Install Windows, install the Boot Camp drivers.
Have a beer. Two down, one to go…
Download the LinuxLive USB Creator and, if you haven’t already, the Ubuntu Desktop ISO. Use LinuxLive to create a bootable Ubuntu installer on the USB stick.
Now, reboot (again), hold down Option/ALT, and select the USB stick with the Linux installer. Install as normal, but this time to the ~80GB Linux partition that you created earlier.
Important! While installing, make sure you boot the boot loader (Grub, typically) on the home (‘/’) partition. Bad things happen otherwise. I recommend keeping Grub (even though it seems redundant if, as I am, you’re using rEFInd) since it lets you do things like provide boot parameters to the Linux kernel for entering run level 3 (text console, for fixing the inevitable bad driver installation).
When it’s complete, remove the USB stick and reboot (again). Hold down Option/ALT, and select the OS of your choice.
I really recommend installing Refind. It presents a much prettier UI than Grub, and is nearly self-configuring. Once Refind (apparently a branch of Refit) is installed correctly, you’ll be presented with a lovely screen showing an Apple, Windows symbol, and a Penguin whenever you reboot without having to wait for the OSX boot loader to decided to grace you with its presence.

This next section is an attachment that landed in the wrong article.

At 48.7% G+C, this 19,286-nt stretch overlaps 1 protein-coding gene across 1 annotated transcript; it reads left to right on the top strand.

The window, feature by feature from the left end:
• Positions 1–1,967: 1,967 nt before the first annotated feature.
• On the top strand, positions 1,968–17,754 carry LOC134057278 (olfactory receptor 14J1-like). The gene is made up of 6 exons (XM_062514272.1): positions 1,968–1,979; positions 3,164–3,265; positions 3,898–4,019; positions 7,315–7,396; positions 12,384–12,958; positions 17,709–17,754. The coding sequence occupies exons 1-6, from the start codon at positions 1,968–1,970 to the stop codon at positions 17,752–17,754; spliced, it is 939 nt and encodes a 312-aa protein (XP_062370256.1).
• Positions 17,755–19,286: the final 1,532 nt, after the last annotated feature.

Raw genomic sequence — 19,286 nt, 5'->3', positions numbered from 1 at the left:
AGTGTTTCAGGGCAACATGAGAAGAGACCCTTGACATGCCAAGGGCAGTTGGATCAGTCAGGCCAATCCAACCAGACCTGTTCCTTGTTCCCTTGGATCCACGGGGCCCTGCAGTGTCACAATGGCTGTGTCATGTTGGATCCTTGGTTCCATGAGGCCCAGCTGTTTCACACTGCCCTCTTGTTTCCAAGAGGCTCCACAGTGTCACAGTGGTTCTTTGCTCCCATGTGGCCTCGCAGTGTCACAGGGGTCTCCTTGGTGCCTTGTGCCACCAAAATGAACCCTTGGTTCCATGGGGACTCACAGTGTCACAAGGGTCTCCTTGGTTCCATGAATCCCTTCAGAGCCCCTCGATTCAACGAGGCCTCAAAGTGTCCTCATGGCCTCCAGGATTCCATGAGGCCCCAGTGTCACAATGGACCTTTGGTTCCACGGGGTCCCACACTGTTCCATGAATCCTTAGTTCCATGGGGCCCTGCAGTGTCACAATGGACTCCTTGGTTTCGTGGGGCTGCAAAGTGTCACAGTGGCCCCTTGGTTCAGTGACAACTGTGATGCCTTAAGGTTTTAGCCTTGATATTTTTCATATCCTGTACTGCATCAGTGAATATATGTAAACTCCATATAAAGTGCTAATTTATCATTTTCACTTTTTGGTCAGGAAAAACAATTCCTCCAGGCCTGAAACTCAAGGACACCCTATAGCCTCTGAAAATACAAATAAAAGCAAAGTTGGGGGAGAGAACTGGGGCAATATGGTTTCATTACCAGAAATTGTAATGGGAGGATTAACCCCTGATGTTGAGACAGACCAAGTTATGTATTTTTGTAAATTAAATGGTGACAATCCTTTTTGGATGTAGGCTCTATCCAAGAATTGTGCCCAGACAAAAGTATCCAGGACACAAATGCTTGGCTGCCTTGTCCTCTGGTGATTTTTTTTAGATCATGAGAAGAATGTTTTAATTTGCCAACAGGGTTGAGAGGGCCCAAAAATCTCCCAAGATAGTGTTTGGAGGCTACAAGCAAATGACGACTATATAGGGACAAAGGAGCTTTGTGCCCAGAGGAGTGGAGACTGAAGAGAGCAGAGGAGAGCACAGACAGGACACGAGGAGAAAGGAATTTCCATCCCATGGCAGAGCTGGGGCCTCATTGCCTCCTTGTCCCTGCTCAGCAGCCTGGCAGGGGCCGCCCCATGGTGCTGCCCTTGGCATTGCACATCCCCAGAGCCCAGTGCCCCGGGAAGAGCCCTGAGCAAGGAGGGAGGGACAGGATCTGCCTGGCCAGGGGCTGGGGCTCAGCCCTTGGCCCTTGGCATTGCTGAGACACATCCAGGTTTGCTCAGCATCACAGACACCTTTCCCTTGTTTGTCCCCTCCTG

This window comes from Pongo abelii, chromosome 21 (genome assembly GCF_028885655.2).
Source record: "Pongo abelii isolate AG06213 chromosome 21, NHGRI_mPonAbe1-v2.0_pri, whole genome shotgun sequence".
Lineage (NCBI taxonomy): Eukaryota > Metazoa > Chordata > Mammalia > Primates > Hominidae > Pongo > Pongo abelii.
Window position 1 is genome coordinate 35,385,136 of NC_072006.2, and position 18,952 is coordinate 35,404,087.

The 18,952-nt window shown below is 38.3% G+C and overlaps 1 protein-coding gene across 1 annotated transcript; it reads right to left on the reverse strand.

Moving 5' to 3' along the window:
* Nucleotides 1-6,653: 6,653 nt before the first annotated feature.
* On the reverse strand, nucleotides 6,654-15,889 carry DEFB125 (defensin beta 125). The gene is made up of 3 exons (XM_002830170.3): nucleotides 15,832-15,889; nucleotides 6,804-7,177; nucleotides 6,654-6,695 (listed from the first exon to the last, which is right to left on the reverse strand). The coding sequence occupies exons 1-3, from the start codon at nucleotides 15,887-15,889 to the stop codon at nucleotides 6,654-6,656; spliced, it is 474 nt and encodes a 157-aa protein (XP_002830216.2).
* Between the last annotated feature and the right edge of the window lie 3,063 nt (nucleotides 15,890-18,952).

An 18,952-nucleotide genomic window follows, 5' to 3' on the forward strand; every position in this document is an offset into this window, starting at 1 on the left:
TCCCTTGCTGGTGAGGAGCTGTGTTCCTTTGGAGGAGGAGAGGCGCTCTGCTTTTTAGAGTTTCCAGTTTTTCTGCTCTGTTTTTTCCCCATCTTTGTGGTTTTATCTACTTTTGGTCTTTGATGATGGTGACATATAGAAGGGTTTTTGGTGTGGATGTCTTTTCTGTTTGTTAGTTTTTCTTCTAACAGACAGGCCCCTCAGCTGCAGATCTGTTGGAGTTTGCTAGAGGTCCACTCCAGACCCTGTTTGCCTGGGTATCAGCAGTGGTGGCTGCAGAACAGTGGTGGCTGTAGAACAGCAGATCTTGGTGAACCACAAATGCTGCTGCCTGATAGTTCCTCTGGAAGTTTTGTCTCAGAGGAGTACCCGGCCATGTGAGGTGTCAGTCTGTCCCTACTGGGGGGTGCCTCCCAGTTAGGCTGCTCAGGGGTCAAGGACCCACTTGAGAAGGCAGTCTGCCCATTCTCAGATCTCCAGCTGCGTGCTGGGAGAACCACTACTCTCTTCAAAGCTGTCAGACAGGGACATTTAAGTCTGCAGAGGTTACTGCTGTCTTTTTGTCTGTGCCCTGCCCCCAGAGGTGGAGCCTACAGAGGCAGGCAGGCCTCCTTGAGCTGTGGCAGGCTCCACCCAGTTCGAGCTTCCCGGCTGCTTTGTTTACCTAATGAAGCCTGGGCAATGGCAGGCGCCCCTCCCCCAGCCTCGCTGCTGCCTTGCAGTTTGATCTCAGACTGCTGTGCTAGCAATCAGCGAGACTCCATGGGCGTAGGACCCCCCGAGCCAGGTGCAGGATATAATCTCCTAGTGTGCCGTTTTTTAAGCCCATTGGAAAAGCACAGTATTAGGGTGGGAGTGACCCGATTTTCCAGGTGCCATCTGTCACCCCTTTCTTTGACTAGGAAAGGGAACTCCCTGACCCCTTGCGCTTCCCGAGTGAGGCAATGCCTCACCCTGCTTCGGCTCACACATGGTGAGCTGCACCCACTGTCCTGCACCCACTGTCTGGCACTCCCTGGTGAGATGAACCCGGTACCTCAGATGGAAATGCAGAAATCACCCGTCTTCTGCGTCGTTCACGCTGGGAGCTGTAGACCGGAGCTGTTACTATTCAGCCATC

The Least You Need to Know
That should be it. To sum up:
– Install the OSX Recovery Assistant to a USB drive and boot from it
– Repartition your drive, creating a new OSX-sized partition at the end of the drive
– Use Disk Utility’s “Restore” feature to copy your original OSX partition to the new one
– Delete the original OSX partition
– Install Win7 in its place. Again, you’ll have to remove and reinsert the USB stick after the installer is loaded or you’ll get weird errors. (You don’t have to switch ports – just remove and reattach to cause the correct USB drivers to be loaded.)
– Use LiLi to create a bootable Ubuntu install stick, and go from there.